It was the last week of our term and we were preparing for term examinations. My daughters were a little nervous. Even though these examinations were an extension of our normal narrations, the word “test” or “examination” seems to invoke anxiety in just about anyone. Including those who have never taken an actual test in school.
I have not always scheduled term examinations in our homeschool. I didn’t know what questions to ask or how to conduct the examinations. It was simply overwhelming. After years of studying Charlotte Mason’s philosophy, I now realize the importance of term examinations and am learning how to incorporate them.
Why End-of-Term Examinations Are Helpful And Important
Evaluate student learning
In a Charlotte Mason homeschool, we evaluate what our student learns through narration. Term examinations are an extension of this type of assessment.
Confirm long term retention
One goal of education is for the student to read to learn and not simply read to pass a test. He should be able to express the main ideas in a reading after he reads it initially as well as several months later. Recalling the ideas he has read and narrated allows the student to broaden his understanding and make connections with other ideas as he learns.
Enhance assessment for future learning
Every student will connect with a reading a little differently because of varying life experiences and level of maturity. Evaluating his knowledge and understanding enables you to assess his strengths and weaknesses for future lesson planning.
Prepares your child for the real world
The real world rarely has multiple choice, true/false, or fill-in-the-blank questions as part of our daily lives. Instead, we have to evaluate situations and come to our own conclusions. And we have to be able to communicate those to others. Charlotte Mason style exams allow our children to communicate the conclusions and connections they have made over the past term or year. This is excellent preparation for college and life in general.
How to Implement Charlotte Mason Style Examinations
How do you create end-of-term examinations when you don’t use a boxed curriculum? Doesn’t it take too much time to write examination questions? Here’s the steps I follow when planning and implementing our exams.
Schedule term examinations
Allow a full week for examinations each term when planning your school year. No review time is necessary as we want to assess what the student learned, not ask him to learn specific material for the exam.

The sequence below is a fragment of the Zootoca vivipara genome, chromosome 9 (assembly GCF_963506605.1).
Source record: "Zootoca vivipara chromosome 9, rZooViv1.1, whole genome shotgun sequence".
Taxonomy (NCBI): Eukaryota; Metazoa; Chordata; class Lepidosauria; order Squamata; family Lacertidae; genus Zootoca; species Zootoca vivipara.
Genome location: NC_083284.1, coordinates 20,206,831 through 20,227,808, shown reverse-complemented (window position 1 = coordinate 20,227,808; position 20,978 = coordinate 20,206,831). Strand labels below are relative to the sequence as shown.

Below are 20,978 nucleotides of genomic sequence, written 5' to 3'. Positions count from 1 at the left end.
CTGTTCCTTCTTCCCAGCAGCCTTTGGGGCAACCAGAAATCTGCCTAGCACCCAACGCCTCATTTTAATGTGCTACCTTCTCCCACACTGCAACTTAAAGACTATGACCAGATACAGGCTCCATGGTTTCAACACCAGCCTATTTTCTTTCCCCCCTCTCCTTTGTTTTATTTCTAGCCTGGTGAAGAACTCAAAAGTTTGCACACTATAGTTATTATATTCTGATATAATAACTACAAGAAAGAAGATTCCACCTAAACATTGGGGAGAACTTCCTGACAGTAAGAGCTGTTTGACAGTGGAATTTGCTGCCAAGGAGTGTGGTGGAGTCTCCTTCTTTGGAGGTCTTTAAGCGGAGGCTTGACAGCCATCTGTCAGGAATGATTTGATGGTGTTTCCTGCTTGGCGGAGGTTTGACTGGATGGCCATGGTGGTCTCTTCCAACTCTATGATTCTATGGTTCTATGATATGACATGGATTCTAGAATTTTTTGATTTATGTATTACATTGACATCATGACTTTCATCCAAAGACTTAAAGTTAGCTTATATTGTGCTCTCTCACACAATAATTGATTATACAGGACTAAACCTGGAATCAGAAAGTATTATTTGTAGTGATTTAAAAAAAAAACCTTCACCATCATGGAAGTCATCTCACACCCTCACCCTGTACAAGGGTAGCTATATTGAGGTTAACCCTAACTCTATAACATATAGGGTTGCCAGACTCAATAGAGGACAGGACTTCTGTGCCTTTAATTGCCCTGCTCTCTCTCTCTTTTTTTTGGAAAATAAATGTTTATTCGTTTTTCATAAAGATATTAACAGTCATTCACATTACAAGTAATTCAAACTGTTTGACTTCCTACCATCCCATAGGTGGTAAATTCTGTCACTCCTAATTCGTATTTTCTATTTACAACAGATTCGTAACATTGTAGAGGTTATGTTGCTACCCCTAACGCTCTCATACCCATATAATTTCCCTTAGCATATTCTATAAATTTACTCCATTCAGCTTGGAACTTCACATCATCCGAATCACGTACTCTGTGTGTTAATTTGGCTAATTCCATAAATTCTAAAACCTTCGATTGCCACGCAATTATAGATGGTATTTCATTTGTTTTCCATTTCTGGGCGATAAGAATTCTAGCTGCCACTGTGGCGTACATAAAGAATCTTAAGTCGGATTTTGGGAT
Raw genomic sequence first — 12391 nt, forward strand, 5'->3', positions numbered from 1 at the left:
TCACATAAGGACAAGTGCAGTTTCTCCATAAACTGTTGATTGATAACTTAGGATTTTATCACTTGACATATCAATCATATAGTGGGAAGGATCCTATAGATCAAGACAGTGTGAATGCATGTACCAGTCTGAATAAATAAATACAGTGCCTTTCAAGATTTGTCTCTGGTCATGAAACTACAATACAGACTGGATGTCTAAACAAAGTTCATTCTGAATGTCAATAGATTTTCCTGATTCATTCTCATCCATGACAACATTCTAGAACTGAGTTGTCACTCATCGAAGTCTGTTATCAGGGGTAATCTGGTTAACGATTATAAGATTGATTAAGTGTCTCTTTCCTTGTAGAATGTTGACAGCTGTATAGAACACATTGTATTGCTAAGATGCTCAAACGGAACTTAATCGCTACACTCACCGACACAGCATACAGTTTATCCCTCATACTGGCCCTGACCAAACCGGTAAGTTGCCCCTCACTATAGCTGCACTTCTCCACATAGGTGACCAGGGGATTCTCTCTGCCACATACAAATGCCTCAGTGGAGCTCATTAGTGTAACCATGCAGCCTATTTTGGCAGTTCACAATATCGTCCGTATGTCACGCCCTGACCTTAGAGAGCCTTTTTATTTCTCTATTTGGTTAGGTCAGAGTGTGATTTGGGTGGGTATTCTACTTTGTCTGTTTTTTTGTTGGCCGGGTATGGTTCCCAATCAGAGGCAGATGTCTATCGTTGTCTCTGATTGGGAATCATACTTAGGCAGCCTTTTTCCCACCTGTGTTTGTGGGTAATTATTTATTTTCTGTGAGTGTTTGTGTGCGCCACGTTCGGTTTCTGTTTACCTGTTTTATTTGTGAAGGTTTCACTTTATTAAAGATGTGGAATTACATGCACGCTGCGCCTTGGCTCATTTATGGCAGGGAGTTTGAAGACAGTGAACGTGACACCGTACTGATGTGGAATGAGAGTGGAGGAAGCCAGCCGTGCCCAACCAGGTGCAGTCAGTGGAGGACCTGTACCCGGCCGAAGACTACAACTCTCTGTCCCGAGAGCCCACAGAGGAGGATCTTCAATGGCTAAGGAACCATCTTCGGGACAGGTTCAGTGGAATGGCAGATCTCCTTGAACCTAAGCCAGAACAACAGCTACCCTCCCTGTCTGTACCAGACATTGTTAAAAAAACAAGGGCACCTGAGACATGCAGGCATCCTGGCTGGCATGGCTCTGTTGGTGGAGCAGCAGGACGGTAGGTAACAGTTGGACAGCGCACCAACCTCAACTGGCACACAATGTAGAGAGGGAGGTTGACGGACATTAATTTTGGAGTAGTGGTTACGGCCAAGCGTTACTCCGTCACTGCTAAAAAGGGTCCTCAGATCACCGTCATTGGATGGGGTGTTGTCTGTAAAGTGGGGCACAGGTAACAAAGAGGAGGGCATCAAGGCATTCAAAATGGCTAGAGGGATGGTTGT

Compose questions for each subject
Focus on ideas, people, and events, not dates, when asking questions. While it is important for students to understand when in history events happened, it is more important for them to understand the main ideas, themes, and motives.
Good questions are open-ended, which allows you to evaluate what your student learned. Yet they need to be specific enough to provide your student with enough context to provide a full narration.
You may also use a project previously completed if it is a good sample of your student’s work over the course of the term. An example would be a diary written from the perspective of a character in a book your student read.
Plan when you will ask each question
Scheduling the examinations during the time the subject would normally occur helps avoid fatigue and encourages changes in brain function. For example, I might ask for a written or oral narration, a math examination question, and something more creative such as an art creation or reenactment on one day instead of all math questions on one day and all history questions on another day.
Have realistic expectations
The first time we implemented term examinations, I thought we would have extra time during the week for personal pursuits. (Translation—I could tackle some other projects as well.) This is not true. Because you are recording your younger students’ answers one-on-one, this will probably take longer than a normal narration. Once I had realistic expectations, exam week was not stressful.
Record exam answers
I record everything we do for term examinations with a written document, audio recording, photo, or video. Require examinations of all students over the age of 6. Grades one through three should give all oral narrations that are dictated as you type or are recorded into a voice recorder. Grades four and up may type or write out some or all of their answers, depending on how much written narration they have been regularly completing. At the end of the week, I print all dictated answers and pictures to place in each student’s school binder.
As your student is narrating or when you look back over the narrations, evaluate what your student has learned. Record his strengths and weaknesses. Make assessments as to whether changes in teaching methodology, development of better study habits, or changes in the curriculum are needed. If you need to report grades to fulfill homeschool requirements in your state, assign pass/fail or letter grades accordingly. During this time, I also complete our term evaluations.
Do you implement term examinations?
Leave a comment below and let us know. If you do, what do you like about Charlotte Mason style examinations. If you do not, what is your biggest roadblock in implementing them?
Regain Control Of Your Homeschool
Use this simple strategy to deal with difficult homeschool days.
- Stop feeling overwhelmed and behind on lessons.
- Get back on track and gain control of your homeschool days.
- Learn how to avoid that drowning sensation in the future.
You will also receive weekly emails to help you find peace in a simple, intentional homeschool. If it’s ever too much, you can unsubscribe at any time.